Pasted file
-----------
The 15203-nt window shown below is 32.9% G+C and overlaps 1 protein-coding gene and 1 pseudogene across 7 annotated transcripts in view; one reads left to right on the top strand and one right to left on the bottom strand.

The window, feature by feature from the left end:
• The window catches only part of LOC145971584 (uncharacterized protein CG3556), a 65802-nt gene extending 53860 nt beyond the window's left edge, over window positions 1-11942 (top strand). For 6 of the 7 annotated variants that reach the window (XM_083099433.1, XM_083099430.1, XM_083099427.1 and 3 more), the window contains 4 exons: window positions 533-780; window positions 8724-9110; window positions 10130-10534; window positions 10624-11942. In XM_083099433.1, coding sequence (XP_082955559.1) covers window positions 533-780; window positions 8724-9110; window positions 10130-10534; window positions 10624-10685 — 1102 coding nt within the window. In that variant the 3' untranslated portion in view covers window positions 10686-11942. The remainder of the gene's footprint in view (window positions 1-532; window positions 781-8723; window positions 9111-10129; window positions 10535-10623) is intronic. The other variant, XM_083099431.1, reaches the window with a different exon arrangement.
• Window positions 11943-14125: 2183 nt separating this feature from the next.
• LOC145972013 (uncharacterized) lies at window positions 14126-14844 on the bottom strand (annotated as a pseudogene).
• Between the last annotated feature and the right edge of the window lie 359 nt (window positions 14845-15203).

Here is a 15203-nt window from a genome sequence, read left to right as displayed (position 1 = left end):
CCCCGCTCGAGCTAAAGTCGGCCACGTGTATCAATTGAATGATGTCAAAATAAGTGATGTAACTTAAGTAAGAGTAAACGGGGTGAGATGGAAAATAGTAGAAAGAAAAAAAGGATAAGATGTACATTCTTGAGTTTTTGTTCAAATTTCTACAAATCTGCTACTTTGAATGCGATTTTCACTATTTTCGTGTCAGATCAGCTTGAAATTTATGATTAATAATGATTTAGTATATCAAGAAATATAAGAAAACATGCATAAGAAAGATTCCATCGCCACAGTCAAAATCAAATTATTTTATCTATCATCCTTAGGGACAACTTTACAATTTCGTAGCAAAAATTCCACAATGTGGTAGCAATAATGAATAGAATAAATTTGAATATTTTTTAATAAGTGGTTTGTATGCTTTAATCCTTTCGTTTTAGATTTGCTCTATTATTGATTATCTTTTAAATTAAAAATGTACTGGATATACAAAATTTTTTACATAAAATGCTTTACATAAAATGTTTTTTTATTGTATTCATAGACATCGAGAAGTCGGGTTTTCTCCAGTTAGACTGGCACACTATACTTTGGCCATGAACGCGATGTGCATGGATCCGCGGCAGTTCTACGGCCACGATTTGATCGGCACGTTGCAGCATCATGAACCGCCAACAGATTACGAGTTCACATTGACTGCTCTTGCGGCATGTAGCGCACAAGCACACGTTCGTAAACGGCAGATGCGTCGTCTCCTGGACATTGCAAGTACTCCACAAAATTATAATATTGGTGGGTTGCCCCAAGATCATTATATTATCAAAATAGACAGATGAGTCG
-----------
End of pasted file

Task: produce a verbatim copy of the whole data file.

The 15203-nt window shown below is 32.9% G+C and overlaps 1 protein-coding gene and 1 pseudogene across 7 annotated transcripts in view; one reads left to right on the top strand and one right to left on the bottom strand.

The window, feature by feature from the left end:
• The window catches only part of LOC145971584 (uncharacterized protein CG3556), a 65802-nt gene extending 53860 nt beyond the window's left edge, over window positions 1-11942 (top strand). For 6 of the 7 annotated variants that reach the window (XM_083099433.1, XM_083099430.1, XM_083099427.1 and 3 more), the window contains 4 exons: window positions 533-780; window positions 8724-9110; window positions 10130-10534; window positions 10624-11942. In XM_083099433.1, coding sequence (XP_082955559.1) covers window positions 533-780; window positions 8724-9110; window positions 10130-10534; window positions 10624-10685 — 1102 coding nt within the window. In that variant the 3' untranslated portion in view covers window positions 10686-11942. The remainder of the gene's footprint in view (window positions 1-532; window positions 781-8723; window positions 9111-10129; window positions 10535-10623) is intronic. The other variant, XM_083099431.1, reaches the window with a different exon arrangement.
• Window positions 11943-14125: 2183 nt separating this feature from the next.
• LOC145972013 (uncharacterized) lies at window positions 14126-14844 on the bottom strand (annotated as a pseudogene).
• Between the last annotated feature and the right edge of the window lie 359 nt (window positions 14845-15203).

Here is a 15203-nt window from a genome sequence, read left to right as displayed (position 1 = left end):
CCCCGCTCGAGCTAAAGTCGGCCACGTGTATCAATTGAATGATGTCAAAATAAGTGATGTAACTTAAGTAAGAGTAAACGGGGTGAGATGGAAAATAGTAGAAAGAAAAAAAGGATAAGATGTACATTCTTGAGTTTTTGTTCAAATTTCTACAAATCTGCTACTTTGAATGCGATTTTCACTATTTTCGTGTCAGATCAGCTTGAAATTTATGATTAATAATGATTTAGTATATCAAGAAATATAAGAAAACATGCATAAGAAAGATTCCATCGCCACAGTCAAAATCAAATTATTTTATCTATCATCCTTAGGGACAACTTTACAATTTCGTAGCAAAAATTCCACAATGTGGTAGCAATAATGAATAGAATAAATTTGAATATTTTTTAATAAGTGGTTTGTATGCTTTAATCCTTTCGTTTTAGATTTGCTCTATTATTGATTATCTTTTAAATTAAAAATGTACTGGATATACAAAATTTTTTACATAAAATGCTTTACATAAAATGTTTTTTTATTGTATTCATAGACATCGAGAAGTCGGGTTTTCTCCAGTTAGACTGGCACACTATACTTTGGCCATGAACGCGATGTGCATGGATCCGCGGCAGTTCTACGGCCACGATTTGATCGGCACGTTGCAGCATCATGAACCGCCAACAGATTACGAGTTCACATTGACTGCTCTTGCGGCATGTAGCGCACAAGCACACGTTCGTAAACGGCAGATGCGTCGTCTCCTGGACATTGCAAGTACTCCACAAAATTATAATATTGGTGGGTTGCCCCAAGATCATTATATTATCAAAATAGACAGATGAGTCG